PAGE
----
In response to the Grandview Fire that burned part of OHA’s new conservation easement this summer, OHA conservation staff and more than a dozen members from the Bend and Redmond chapters planted sagebrush plants and seeded dozer lines on Dec. 2 for the benefit of mule deer.
In cooperation with the landowner, OHA seeded the affected area with a mix of local native seed that will provide multiple benefits. It will provide soil stabilization for the exposed ground, provide valuable wildlife forage, and help prevent invasive species from taking over the site.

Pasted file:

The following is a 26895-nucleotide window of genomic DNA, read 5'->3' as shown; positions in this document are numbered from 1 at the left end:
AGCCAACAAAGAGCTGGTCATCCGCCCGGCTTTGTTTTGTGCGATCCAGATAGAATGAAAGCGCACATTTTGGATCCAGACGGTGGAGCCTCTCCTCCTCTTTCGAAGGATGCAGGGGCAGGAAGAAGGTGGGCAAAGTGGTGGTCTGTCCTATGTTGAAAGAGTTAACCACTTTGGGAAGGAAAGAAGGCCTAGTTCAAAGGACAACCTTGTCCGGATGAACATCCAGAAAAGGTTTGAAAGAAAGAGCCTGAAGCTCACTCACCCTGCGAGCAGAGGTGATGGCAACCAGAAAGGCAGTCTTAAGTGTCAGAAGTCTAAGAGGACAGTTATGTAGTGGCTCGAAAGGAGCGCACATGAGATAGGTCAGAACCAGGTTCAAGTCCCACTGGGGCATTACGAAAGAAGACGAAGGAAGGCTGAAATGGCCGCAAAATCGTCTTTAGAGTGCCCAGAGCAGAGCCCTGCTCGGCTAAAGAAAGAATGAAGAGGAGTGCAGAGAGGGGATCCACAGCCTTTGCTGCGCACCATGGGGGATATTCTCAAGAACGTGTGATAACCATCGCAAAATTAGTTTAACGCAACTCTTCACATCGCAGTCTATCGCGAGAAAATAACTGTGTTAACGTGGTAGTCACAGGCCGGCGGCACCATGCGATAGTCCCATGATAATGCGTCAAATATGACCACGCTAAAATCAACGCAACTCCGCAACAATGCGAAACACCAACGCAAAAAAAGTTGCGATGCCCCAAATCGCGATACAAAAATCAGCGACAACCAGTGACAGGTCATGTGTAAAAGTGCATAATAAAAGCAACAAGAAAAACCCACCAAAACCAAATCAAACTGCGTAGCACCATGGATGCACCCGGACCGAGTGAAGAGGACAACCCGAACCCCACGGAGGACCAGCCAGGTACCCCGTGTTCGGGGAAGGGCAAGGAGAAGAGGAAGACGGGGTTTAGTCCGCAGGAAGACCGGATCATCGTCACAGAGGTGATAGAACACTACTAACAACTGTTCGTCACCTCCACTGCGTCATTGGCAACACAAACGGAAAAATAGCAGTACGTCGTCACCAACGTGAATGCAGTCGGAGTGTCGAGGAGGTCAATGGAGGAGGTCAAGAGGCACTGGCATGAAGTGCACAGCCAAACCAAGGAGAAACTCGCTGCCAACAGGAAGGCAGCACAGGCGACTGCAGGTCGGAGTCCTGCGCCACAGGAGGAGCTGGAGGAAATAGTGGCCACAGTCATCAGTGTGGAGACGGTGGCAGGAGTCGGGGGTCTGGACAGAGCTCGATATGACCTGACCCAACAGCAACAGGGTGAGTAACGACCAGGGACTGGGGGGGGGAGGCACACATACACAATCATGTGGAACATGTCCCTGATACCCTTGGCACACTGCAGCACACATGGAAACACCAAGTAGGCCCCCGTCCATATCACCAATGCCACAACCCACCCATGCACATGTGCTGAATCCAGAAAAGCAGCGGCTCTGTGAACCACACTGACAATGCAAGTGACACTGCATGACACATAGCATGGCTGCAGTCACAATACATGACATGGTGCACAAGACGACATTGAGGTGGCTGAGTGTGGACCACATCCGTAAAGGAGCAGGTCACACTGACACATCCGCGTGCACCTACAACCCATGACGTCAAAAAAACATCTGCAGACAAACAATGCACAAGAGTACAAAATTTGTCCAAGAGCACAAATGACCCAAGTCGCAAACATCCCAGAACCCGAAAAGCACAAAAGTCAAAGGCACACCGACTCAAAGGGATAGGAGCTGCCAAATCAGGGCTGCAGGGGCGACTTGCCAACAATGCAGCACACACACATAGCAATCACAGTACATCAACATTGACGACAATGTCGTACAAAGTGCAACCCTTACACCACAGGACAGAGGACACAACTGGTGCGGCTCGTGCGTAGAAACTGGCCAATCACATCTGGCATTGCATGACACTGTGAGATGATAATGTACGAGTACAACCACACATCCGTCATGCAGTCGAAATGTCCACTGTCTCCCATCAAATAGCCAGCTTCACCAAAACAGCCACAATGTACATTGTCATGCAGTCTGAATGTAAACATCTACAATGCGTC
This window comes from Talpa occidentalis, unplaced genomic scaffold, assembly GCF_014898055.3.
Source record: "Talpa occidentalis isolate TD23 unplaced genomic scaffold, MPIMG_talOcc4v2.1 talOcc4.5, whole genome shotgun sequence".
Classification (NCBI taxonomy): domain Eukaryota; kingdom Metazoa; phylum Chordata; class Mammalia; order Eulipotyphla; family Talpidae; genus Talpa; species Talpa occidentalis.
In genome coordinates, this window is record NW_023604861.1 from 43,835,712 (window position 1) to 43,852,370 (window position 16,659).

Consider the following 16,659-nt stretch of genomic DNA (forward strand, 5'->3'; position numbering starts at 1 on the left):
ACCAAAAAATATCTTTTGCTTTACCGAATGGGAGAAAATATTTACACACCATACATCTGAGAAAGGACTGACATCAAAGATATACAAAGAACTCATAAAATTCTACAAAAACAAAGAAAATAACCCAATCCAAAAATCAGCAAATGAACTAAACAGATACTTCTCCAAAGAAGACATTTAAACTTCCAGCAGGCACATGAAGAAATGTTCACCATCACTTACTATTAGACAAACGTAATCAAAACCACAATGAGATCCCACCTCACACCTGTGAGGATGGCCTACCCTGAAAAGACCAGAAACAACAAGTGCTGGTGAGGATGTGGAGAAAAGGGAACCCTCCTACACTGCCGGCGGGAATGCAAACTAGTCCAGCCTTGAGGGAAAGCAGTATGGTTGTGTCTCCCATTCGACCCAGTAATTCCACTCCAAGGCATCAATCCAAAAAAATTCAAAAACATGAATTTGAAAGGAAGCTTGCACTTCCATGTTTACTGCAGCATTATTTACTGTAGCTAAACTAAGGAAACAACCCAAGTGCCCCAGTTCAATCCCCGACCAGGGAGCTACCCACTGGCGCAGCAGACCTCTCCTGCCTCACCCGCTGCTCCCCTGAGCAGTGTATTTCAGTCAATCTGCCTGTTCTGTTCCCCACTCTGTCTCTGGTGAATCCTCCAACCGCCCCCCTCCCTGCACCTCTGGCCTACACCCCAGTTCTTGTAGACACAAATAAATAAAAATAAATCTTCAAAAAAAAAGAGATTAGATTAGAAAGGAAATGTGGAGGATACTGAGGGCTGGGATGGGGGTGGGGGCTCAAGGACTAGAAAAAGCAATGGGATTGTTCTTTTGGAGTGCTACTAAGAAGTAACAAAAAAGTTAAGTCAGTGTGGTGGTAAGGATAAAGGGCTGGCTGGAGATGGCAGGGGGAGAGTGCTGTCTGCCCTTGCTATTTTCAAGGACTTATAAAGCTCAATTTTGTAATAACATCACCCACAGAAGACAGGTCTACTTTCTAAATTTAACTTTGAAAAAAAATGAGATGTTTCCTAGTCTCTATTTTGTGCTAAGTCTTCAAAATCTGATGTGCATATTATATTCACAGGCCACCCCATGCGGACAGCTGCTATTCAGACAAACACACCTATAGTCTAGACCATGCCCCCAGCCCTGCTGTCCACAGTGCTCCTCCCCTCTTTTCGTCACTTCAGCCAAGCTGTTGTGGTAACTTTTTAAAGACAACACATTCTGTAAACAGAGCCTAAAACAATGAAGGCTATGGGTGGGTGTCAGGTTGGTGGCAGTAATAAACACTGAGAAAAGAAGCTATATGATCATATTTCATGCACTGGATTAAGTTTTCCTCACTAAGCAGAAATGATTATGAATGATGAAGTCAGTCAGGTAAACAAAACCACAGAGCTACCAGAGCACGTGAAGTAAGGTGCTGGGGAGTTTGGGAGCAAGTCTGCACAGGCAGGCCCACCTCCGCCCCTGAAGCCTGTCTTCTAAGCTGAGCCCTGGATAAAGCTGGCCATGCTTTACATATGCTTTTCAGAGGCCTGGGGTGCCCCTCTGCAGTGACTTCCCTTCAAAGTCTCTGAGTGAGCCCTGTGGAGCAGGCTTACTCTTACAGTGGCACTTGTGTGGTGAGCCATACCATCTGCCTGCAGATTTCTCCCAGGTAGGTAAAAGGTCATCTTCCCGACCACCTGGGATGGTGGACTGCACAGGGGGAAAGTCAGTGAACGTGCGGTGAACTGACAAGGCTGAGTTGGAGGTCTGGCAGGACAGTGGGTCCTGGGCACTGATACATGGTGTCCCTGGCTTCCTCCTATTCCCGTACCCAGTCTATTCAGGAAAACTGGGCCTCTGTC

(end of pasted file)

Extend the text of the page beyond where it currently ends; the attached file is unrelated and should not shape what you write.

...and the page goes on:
The landowners and OHA staff worked with members of the ODF Incident Management Team during fire fighting efforts on the property. After the fire, OHA staff and the landowner assessed the area and developed the plan for restoring the burned area with technical assistance from ODFW and input from Monty Gregg of USFS.
The property owners, David and Pamela Potter, recently were recognized with OHA’s Citizen Landowner of the Year Award. OHA conservation staff presented the award plaque to the landowner on the day of the seeding project.